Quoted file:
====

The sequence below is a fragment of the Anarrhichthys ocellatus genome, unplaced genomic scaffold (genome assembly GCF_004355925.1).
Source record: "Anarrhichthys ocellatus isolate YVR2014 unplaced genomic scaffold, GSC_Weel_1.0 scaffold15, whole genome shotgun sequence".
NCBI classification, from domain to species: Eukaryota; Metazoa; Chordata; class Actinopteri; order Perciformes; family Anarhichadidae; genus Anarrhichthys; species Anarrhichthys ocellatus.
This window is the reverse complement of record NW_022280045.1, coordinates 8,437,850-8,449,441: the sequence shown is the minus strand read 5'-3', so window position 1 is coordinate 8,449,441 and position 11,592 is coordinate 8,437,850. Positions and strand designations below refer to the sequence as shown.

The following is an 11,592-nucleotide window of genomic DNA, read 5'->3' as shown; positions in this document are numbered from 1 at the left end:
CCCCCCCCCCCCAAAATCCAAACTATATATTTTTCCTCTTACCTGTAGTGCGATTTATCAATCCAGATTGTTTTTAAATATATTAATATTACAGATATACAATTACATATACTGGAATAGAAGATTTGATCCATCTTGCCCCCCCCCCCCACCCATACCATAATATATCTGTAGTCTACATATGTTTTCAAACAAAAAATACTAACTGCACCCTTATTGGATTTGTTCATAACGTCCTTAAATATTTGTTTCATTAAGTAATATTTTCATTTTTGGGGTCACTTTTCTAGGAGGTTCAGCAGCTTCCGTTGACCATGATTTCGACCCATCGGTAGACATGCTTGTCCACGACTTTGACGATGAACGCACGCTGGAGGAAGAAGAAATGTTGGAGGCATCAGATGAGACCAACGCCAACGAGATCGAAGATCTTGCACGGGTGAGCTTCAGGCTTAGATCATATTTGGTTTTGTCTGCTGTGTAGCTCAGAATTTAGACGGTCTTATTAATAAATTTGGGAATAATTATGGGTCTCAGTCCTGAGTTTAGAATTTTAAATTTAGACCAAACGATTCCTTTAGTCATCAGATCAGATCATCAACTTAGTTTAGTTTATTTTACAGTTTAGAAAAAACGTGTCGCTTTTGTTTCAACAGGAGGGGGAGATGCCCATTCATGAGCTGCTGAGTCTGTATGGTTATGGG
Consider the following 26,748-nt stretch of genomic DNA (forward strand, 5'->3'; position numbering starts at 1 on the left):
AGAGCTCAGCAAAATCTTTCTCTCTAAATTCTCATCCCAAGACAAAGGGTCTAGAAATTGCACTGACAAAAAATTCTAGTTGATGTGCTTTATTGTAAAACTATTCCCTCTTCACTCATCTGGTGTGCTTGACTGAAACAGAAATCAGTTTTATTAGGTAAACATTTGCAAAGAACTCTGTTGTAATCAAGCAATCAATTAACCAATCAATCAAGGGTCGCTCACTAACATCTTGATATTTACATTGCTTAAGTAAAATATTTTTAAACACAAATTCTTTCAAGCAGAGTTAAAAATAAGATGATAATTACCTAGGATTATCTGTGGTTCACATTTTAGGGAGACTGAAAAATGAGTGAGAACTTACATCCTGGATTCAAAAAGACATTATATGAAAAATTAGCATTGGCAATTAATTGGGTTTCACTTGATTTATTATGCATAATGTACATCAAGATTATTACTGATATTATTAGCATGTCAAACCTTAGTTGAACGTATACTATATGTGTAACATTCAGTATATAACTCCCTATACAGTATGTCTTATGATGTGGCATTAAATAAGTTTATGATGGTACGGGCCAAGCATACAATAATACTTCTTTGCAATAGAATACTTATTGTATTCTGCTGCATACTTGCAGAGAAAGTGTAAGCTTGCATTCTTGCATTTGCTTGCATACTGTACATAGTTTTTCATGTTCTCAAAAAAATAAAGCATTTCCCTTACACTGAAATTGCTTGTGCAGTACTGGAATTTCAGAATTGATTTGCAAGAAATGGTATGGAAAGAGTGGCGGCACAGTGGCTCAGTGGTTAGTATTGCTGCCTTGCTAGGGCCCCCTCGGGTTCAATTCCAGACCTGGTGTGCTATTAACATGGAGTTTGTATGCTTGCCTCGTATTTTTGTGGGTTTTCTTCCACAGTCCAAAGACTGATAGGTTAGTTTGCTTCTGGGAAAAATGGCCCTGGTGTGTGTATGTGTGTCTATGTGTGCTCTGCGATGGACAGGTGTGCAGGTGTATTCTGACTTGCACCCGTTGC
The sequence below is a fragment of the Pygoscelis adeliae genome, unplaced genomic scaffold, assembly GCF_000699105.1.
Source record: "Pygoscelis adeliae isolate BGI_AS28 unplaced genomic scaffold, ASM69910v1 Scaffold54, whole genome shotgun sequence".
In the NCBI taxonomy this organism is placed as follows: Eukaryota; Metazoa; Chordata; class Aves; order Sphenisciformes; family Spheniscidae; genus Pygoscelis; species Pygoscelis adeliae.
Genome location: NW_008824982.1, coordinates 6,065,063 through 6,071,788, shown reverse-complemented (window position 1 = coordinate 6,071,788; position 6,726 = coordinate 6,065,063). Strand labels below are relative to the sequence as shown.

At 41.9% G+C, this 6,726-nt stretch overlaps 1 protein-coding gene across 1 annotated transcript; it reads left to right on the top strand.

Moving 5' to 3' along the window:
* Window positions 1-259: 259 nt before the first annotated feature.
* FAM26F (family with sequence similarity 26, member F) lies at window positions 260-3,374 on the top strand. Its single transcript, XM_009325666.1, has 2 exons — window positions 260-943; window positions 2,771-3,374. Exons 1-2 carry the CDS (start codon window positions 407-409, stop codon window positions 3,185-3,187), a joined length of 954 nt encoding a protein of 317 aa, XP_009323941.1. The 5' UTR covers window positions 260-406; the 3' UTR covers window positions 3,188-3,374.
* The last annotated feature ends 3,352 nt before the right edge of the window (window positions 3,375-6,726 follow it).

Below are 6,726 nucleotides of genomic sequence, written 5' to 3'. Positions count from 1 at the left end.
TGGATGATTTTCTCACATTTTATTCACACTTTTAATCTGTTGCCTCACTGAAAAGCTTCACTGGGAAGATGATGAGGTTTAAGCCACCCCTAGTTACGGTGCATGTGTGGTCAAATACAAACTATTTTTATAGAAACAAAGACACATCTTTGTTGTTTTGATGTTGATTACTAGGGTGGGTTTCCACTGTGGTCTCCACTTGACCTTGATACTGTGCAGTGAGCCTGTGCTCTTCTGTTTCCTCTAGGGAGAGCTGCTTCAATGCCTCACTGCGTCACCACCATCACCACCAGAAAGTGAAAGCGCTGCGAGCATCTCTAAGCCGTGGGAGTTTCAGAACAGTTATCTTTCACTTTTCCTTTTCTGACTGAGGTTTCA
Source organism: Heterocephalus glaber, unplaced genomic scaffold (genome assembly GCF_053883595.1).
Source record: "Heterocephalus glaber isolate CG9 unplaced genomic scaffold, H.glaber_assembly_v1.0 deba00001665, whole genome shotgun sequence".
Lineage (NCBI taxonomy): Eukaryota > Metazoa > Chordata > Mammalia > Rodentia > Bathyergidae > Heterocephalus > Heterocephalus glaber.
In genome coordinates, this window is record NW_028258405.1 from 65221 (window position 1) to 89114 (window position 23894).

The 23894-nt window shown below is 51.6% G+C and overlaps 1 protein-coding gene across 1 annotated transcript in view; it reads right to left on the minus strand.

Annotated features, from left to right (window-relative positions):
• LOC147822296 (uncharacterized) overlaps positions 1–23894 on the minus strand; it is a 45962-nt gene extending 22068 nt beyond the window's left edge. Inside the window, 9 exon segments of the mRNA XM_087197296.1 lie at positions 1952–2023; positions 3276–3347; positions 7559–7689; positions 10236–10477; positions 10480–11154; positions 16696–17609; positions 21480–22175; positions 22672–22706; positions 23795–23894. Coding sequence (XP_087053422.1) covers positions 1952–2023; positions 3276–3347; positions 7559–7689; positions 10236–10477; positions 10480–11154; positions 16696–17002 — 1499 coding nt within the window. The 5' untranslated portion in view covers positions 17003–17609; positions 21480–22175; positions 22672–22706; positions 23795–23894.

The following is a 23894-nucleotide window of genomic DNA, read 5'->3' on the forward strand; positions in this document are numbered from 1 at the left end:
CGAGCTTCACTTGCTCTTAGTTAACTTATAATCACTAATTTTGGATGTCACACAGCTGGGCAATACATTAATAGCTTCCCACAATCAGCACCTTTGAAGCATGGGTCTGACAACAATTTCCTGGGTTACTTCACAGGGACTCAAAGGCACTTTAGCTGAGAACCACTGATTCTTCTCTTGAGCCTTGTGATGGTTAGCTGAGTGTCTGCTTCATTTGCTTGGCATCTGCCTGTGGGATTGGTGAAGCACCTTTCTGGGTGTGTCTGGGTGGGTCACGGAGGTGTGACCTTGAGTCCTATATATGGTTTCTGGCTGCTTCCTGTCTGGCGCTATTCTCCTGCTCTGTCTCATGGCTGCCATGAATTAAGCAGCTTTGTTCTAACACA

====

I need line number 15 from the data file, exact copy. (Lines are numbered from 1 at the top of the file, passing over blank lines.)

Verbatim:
* Window positions 1-259: 259 nt before the first annotated feature.